My Body, and Mine Alone? 1 Corinthians 6:12-20

My Body, and Mine Alone?

“So, where’s the harm in a little sexual sin?”

I.  Sexual sin DOMINATES those who abandon themselves to it. 12-14

12 All things are lawful for me, but not all things are profitable. All things are lawful for me, but I will not be mastered by anything. 13 Food is for the stomach and the stomach is for food, but God will do away with both of them. Yet the body is not for immorality, but for the Lord, and the Lord is for the body. 14 Now God has not only raised the Lord, but will also raise us up through His power.        

II.  Sexual sin DISCONNECTS us from the Lord Jesus. 15-17

15 Do you not know that your bodies are members of Christ? Shall I then take away the members of Christ and make them members of a prostitute? May it never be! 16 Or do you not know that the one who joins himself to a prostitute is one body with her? For He says, “THE TWO SHALL BECOME ONE FLESH.” 17 But the one who joins himself to the Lord is one spirit with Him.

III.  Sexual sin DAMAGES both our body and our soul.  18

18 Flee immorality. Every other sin that a man commits is outside the body, but the immoral man sins against his own body.  

IV.  Sexual sin DISMISSES my importance, identity, and purpose in life. 19-20

19 Or do you not know that your body is a temple of the Holy Spirit who is in you, whom you have from God, and that you are not your own? 20 For you have been bought with a price: therefore glorify God in your body.

A.  My importance:  I am the dwelling place of the Spirit of God.   19a

B.  My identity: I am now a person who belongs to God alone.  19b-20a

C.  My purpose: I now live to bring honor to Him, not pleasure to me. 20b

Conclusion: Therefore…as a Christian, I no longer claim “ownership” of my body—it now belongs to God, and I will seek to honor Him alone with what I do with my body.

3.2.14 Grace in Action (John 7:53-8:11)

Grace in Action

Sermon Notes:

Big Idea: If this story were acted out in dramatic form, who would the main characters be? Big Answer: They would be those who Oppose Grace, those who are Objects of Grace, and the One who is the Origin of Grace.

Introduction: Jesus was teaching in the temple in Jerusalem 7:53-82

1.         Jesus stayed the night on the Mount of Olives 7:53-8:1

53 And everyone went to his home. 1 But Jesus went to the Mount of Olives.

2.         He taught in the temple in Jerusalem 2

2 Early in the morning He came again into the temple, and all the people were coming to Him; and He sat down and began to teach them.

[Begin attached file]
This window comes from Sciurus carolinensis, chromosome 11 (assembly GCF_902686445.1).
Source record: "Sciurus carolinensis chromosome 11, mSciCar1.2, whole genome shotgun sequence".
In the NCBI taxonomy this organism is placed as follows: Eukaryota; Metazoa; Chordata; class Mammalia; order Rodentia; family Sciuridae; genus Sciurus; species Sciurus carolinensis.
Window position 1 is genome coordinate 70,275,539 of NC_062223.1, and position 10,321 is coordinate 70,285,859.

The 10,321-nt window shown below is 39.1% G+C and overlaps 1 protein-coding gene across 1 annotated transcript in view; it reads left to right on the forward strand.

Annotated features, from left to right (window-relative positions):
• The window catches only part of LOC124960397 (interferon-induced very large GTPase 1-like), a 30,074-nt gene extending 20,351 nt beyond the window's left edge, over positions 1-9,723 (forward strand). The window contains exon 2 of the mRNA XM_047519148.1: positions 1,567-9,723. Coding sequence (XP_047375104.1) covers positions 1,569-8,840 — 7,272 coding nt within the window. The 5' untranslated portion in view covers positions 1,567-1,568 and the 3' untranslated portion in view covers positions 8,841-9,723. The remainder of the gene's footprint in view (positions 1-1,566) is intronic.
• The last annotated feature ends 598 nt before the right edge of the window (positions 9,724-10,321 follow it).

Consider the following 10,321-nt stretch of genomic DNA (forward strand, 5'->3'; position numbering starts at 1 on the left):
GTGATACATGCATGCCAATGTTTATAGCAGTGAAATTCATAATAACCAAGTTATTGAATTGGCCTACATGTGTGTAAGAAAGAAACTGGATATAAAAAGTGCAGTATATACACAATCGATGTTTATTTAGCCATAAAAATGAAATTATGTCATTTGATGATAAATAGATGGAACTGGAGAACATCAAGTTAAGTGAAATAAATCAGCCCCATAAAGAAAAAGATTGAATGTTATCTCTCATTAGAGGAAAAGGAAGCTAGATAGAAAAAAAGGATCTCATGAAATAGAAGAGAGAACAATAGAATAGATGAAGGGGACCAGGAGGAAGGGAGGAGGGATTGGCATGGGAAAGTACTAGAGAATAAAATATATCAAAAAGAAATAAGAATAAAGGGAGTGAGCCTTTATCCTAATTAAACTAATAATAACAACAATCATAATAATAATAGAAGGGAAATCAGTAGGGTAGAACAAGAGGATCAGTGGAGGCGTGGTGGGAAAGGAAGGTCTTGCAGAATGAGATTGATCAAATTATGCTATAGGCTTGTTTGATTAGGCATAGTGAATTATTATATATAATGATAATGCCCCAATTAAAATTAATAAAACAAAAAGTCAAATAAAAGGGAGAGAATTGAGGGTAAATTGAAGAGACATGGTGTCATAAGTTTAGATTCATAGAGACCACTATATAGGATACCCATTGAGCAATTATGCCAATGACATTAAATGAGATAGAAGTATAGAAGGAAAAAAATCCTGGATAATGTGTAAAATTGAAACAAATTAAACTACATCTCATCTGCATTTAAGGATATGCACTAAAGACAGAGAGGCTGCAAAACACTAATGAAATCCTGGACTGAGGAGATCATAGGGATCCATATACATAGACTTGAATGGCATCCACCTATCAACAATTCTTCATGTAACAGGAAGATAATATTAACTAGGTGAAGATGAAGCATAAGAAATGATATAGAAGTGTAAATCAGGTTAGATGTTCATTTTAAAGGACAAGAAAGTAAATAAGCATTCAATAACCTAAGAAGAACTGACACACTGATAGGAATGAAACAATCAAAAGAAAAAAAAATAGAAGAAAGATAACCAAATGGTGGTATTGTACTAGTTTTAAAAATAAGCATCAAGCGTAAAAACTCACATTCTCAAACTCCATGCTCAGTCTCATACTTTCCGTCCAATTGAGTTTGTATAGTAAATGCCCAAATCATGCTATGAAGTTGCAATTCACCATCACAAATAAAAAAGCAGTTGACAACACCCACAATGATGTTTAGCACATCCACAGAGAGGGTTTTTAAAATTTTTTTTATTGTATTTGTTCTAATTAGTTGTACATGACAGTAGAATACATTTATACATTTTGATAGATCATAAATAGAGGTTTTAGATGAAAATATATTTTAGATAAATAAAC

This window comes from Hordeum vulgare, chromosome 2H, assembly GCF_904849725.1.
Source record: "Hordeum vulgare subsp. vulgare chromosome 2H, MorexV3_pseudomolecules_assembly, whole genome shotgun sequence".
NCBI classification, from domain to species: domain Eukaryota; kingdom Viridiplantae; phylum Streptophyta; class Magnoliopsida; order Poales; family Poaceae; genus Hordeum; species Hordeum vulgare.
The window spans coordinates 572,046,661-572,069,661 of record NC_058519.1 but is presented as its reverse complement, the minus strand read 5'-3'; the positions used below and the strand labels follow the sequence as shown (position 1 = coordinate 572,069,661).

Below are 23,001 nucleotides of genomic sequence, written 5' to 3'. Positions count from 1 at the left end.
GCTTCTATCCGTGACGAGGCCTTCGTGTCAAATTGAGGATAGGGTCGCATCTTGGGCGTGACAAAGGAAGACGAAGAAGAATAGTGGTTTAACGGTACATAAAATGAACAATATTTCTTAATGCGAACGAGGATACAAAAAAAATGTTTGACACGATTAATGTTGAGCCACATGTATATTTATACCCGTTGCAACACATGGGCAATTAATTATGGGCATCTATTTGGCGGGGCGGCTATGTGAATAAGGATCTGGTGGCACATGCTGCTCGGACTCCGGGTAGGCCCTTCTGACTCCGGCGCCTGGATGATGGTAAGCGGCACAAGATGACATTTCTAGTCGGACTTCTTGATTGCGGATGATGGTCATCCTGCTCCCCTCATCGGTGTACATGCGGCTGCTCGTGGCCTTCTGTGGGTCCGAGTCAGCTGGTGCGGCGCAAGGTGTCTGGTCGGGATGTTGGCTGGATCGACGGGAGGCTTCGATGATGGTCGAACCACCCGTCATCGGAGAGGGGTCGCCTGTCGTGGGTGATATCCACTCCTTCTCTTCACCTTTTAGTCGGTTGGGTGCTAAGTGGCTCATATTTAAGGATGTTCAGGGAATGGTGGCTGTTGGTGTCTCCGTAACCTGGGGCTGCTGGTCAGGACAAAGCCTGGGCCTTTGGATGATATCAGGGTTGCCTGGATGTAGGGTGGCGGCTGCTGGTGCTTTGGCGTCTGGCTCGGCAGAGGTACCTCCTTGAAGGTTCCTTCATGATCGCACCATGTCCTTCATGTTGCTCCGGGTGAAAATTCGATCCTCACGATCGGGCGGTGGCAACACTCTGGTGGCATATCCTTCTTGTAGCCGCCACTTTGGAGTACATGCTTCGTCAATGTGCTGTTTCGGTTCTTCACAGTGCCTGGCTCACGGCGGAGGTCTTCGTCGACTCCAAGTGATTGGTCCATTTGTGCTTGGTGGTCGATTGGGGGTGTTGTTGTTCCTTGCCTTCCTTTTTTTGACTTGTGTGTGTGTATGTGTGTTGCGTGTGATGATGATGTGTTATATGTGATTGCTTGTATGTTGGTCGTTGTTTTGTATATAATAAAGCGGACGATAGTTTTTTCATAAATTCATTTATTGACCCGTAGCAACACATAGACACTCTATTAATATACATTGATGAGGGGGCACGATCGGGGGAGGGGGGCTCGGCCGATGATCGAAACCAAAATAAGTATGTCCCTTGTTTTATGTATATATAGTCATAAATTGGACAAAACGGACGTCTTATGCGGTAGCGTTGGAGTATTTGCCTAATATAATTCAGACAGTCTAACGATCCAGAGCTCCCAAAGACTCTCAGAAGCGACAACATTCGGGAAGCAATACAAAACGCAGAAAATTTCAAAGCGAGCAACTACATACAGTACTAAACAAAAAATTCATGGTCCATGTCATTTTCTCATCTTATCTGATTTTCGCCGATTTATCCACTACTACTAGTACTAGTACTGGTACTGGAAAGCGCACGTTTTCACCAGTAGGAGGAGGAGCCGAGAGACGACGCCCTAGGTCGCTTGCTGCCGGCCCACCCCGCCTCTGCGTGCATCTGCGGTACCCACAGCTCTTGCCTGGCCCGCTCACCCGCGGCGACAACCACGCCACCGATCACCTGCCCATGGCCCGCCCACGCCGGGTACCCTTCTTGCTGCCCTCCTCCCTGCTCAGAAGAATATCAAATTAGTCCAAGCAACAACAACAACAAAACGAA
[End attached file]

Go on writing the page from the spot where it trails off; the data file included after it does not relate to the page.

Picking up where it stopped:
I.  The Opponents of Grace: Those who insist the Law be applied–to others. 3-8

3 The scribes and the Pharisees brought a woman caught in adultery, and having set her in the center of the court, 4 they said to Him, “Teacher, this woman has been caught in adultery, in the very act.

A.  The accusers: scribes and Pharisees 3

B.  The accused: a women set before Jesus for judgment 4a

C.  The charges: She’d been caught in the very act of adultery 4b

D.  Their attempt to trap the Lord. 5-6a

1.  “Now in the Law Moses commanded us to stone such women; 5a

  • Leviticus 20:10 ‘If there is a man who commits adultery with another man’s wife, one who commits adultery with his friend’s wife, the adulterer and the adulteress shall surely be put to death.

2.  …what then do You say? 5b

3.  Their motives were to trap Him by forcing Him to make an unfavorable                      decision 6a

6 They were saying this, testing Him, so that they might have grounds for accusing Him.

  • What were the possible responses to this “test”?  What response could Jesus have made, and what would have been the results and implications of those responses?

1)    He could have sided with the Pharisees, agreeing that she really should have been put to death.  This would have challenged Roman law.

2)    He could have sided with the Romans and the general population, and denied that the women should be executed.  This would have challenged the apparent, assumed application of the Jewish religious law.

3)     He could have done/said nothing—played it safe.

4.     He responded by writing on the ground, and challenging their application of Moses’ law.  6b-8

i.  He began to write with His finger on the ground 6a

But Jesus stooped down and with His finger wrote on the ground.

ii.  He invited any valid witness to begin the stoning of the women, and then continued to write on the ground 7-8

7 But when they persisted in asking Him, He straightened up, and said to them, “He who is without sin among you, let him be the first to throw a stone at her.” 8 Again He stooped down and wrote on the ground.